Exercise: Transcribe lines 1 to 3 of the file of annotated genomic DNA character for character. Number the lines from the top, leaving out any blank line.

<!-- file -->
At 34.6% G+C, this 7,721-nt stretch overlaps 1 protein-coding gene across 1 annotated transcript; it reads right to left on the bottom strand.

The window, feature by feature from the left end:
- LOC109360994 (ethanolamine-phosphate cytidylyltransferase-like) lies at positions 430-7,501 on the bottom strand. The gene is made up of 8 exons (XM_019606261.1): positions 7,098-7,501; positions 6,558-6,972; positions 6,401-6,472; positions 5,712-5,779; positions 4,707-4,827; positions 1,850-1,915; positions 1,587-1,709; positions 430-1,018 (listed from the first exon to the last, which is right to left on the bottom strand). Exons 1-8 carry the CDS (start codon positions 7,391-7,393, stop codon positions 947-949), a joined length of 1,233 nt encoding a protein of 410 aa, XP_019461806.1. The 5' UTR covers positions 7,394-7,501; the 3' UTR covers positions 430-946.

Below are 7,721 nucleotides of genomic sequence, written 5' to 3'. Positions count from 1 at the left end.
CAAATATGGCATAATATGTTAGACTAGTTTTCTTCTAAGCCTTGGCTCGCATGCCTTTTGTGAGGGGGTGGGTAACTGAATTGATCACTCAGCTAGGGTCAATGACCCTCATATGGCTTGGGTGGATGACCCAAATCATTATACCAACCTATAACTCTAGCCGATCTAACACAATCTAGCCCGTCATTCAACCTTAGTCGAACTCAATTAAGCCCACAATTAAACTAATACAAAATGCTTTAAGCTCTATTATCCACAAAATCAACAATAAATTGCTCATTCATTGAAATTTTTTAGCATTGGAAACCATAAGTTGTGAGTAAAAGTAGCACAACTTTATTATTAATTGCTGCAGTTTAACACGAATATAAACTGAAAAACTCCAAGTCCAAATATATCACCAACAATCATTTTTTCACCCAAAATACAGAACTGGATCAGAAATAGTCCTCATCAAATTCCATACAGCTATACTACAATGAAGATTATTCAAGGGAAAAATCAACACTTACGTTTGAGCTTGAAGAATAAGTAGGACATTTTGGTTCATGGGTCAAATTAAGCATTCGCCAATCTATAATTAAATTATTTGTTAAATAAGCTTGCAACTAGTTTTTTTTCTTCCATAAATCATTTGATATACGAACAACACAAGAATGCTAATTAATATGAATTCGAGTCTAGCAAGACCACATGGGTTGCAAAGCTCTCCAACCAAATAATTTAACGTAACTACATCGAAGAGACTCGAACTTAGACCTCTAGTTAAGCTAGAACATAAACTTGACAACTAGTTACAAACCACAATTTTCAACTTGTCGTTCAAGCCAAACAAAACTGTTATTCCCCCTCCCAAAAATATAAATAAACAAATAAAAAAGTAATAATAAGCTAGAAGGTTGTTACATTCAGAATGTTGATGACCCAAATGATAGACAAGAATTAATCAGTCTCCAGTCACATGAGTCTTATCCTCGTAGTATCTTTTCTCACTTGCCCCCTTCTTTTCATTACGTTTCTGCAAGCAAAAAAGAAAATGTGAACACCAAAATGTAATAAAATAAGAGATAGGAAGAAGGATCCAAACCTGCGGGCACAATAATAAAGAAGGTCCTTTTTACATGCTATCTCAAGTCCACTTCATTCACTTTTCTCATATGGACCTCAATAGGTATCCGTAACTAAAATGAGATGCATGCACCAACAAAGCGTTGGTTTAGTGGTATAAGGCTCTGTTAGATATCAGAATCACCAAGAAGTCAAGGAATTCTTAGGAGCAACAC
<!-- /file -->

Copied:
At 34.6% G+C, this 7,721-nt stretch overlaps 1 protein-coding gene across 1 annotated transcript; it reads right to left on the bottom strand.

The window, feature by feature from the left end:
- LOC109360994 (ethanolamine-phosphate cytidylyltransferase-like) lies at positions 430-7,501 on the bottom strand. The gene is made up of 8 exons (XM_019606261.1): positions 7,098-7,501; positions 6,558-6,972; positions 6,401-6,472; positions 5,712-5,779; positions 4,707-4,827; positions 1,850-1,915; positions 1,587-1,709; positions 430-1,018 (listed from the first exon to the last, which is right to left on the bottom strand). Exons 1-8 carry the CDS (start codon positions 7,391-7,393, stop codon positions 947-949), a joined length of 1,233 nt encoding a protein of 410 aa, XP_019461806.1. The 5' UTR covers positions 7,394-7,501; the 3' UTR covers positions 430-946.